Day treatment includes special education, counseling, parent training, vocational training, skill building, crisis intervention, and recreational therapy. It lasts at least four hours a day. Day treatment programs work in conjunction with mental health, recreation, and education organizations and may even be provided by them.
Decompensation is a temporary return to a lower level of psychological adaptation or functioning, often occurring when an individual is under considerable stress or has discontinued psychiatric medication against medical advice.
To reduce the level or intensity of a difficult or dangerous situation.
Domestic Violence (DV) –
Domestic violence and emotional abuse are behaviors used by one person in a relationship to control the other. Partners may be married or not married; heterosexual, gay, or lesbian; living together, separated or dating.
Drop-in Center –
Drop-in center is a peer-run program model of peer services that are housed at a central location and focus on social skills development and support within an informal setting.
Drug Court –
A specialized court also known as problem-solving courts aimed at increased accountability and better outcomes for offenders, decreased offender recidivism, lessened financial burden to communities, and improved community access to the justice system due to some of the drug-related cases being moved to the specialized court.
DSM-IV (Diagnostic and Statistical Manual of Mental Disorders, Fourth Edition) –
An official manual of mental health problems developed by the American Psychiatric Association. Psychiatrists, psychologists, social workers, and other health and mental health care providers use this reference book to understand and diagnose mental health problems. Insurance companies and health care providers also use the terms and explanations in this book when discussing mental health problems.
Dual Diagnosis –
Two different diagnoses given to the same person, such as substance abuse and mental illness. Also referred to as co-occurring disorder.
DV Shelters –
Safe shelters designed to assist victims of domestic violence leave abusive relationships and work toward a better life for themselves.
Emergency Community Support –
A service of Region III Behavioral Health Administration in Nebraska. The Emergency Community Support Program is responsible for providing voluntary and short term follow up services, coordination, and continuity of care to individuals who have been admitted to an Emergency Protective Custody (EPC) or Civil Protective Custody (CPC) service contracted through Region 3 Behavioral Health Services.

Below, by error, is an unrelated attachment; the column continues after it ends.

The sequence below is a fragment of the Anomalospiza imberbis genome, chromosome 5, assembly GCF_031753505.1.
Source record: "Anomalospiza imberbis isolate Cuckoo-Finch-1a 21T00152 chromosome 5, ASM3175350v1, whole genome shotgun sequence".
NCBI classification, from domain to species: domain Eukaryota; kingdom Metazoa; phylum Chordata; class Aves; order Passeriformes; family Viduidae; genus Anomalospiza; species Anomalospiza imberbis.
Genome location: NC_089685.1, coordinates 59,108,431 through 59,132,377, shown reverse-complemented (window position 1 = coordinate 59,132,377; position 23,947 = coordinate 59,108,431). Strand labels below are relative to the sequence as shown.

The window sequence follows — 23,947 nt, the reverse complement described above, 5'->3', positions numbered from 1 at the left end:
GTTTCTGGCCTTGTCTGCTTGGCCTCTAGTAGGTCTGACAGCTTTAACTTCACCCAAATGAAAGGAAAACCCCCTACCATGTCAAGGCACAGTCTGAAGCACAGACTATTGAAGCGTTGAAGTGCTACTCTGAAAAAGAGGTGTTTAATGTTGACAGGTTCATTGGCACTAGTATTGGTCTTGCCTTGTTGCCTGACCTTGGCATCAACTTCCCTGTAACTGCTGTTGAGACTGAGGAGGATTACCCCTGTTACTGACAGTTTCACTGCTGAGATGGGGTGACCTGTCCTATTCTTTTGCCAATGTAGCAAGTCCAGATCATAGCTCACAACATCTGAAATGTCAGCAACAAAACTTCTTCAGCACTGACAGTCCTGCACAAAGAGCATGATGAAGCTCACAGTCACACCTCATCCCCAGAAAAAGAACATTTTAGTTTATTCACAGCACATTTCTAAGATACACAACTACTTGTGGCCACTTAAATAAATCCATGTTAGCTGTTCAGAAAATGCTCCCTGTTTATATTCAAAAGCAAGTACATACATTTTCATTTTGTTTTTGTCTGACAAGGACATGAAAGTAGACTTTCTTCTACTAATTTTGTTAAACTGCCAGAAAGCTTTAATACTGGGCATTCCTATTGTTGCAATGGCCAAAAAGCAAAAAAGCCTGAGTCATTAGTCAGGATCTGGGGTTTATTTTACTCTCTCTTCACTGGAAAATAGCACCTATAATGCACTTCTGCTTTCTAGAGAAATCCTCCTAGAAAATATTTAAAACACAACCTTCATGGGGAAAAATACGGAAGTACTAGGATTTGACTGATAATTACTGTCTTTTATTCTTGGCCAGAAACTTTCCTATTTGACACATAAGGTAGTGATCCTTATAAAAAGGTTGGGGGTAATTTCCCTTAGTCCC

Emergency Protective Custody (EPC) –
In Nebraska, law enforcement has the authority to place an individual in emergency protective custody if they are deemed to be a danger to themselves or others.
Evidence Based Practice –
Evidence-based practices are interventions for which there is consistent scientific evidence showing that they improve client outcomes.
Family-Centered Services –
Help designed to meet the specific needs of each individual child and family. Children and families should not be expected to fit into services that do not meet their needs.
Functional Family Therapy (FFT) –
Functional Family Therapy (FFT) is a family-based prevention and intervention program that is designed to treat high-risk youth and their families.
Having the nature or habit of doing.
The federal definition of homelessness is an individual who lacks a fixed, regular, and adequate nighttime residence or an individual who has a primary nighttime residence that is a supervised publicly or privately operated shelter designed to provide temporary living accommodations (including welfare hotels, congregate shelters, and transitional housing for the mentally ill); an institution that provides a temporary residence for individuals intended to be institutionalized; or a public or private place not designed for, or ordinarily used as, a regular sleeping accommodation for human beings.